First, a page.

To address a much-needed uplift in customer service, the approach was applied to a 2012 pilot with retail franchisees, the “people at the pumps.” As participating franchisees began to demonstrate new levels of customer commitment, the program expanded. It involved a ground-breaking campaign with backseat photographs to communicate demographics, and training sessions with actors.

“Instead of discussing market segments broken down by gender, age, average income…we used photos depicting the prototypical backseat of ‘Juggling Jane,’ or ‘Simon and Sara the Professionals,’ explains Bennetts. “It communicated well, and we had a day of learning with improv actors, instead of being trained through video or people who talked down to them.”

By June 2014, the Z employee population at all levels (except for very recent hires) had completed a Z-JMW offering.

The results delivered by Z included levels of performance higher than anything known to its people and customers in 99 years. The company achieved beyond expectations on all fronts, including financial results, client testimonials, brand strength, corporate and employer profile, and award recognition.
Ultimately, the change embraced inside the organization began to speak volumes externally as well. The organization did more than “save itself;” it created itself anew, with lasting and positive impact on its people, its communities, its shareholders, and the market it now leads.

Promise. Promise-based leadership at Z grew into much more than a leadership development topic. It started with a group of 25 leaders, and now is built into 80% of all of its performance contracts.

Numbers. “Ultimately, it has to show up in results,” notes Bennetts. “And what I really love about the work with JMW is…it’s built around delivering outcomes and measurable results—not just financial results, but not just happy people, either.” Over the course of the engagement:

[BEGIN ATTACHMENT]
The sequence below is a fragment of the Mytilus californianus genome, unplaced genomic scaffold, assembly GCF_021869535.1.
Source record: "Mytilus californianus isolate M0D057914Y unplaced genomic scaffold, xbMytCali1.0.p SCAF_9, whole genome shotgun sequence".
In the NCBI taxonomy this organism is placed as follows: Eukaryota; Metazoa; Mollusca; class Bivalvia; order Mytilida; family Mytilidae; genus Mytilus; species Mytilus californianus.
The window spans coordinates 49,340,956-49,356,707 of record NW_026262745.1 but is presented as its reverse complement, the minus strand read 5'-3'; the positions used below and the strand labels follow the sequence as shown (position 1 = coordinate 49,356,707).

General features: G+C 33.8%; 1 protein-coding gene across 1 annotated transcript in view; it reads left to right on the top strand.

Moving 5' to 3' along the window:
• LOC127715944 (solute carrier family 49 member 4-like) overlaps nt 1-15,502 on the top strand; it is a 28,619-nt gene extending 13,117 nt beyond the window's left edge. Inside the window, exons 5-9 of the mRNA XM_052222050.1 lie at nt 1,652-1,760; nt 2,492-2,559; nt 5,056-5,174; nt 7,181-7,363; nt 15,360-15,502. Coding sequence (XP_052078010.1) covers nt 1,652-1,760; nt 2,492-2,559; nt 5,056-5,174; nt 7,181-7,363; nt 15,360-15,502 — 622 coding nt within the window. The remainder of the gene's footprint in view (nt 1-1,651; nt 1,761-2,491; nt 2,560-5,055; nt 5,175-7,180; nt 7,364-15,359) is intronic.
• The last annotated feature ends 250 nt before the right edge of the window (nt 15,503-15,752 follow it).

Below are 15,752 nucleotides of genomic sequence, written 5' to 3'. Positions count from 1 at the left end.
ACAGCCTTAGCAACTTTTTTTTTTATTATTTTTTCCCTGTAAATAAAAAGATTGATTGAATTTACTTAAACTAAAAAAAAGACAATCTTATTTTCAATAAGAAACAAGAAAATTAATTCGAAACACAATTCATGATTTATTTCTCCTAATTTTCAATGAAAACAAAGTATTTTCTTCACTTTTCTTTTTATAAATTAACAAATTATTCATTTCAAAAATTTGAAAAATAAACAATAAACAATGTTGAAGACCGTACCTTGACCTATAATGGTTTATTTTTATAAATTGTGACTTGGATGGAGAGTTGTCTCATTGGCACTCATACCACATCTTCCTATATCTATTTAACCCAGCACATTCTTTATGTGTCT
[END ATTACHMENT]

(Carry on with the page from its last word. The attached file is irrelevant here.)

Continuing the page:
• Book value for the company increased from NZD $700 million to $1.6 billion
  • A July 2013 IPO raised NZ $840 million

Investor confidence. The IPO was necessitated by success. The dramatically increased company value resulted in the two initial buyers exceeding portfolio limits, thus prompting the public offering. Both owners retain substantial interests in the company.

People at the pumps. As observed by Bennetts: “We’re not even in a direct employment relationship with our retail franchisees. But one of the things that fundamentally shifted in the journey was the relationship we have with our retailers, and people delivering the customer offer onsite.” By June 2014, 100% of Z ’s retail franchisees had completed Z-JMW development programs.

Employer brand. In 2010, approximately 80% of Z’s recruitment was indirect, involving agencies. As of June 2014, direct recruitment was 75%—roughly half involving internal promotions. “Our employment brand is so strong,” says Bennetts, “people come to us even before they are in the market, hoping to connect eventually if something comes up that’s a match.”

“Why.” “The Z Why”—their way of saying “The Z Way”—is a foundational document describing what is different about Z, its aspirations, and its values.

“People say to us, how the heck did you get all those close-to-minimum wage employees to really lift their game at customer service? I certainly didn’t think of that pilot… Human Resources didn’t…but after the training we gave people, one of them thought of it, demonstrated leadership, and took the risk of trying it. Without the work with JMW, I don’t think we would have gotten there, throughout the organization and all the way to people at the pumps.”

– Mike Bennetts

Case study PDF available upon request.  Please contact Jamie Tiska.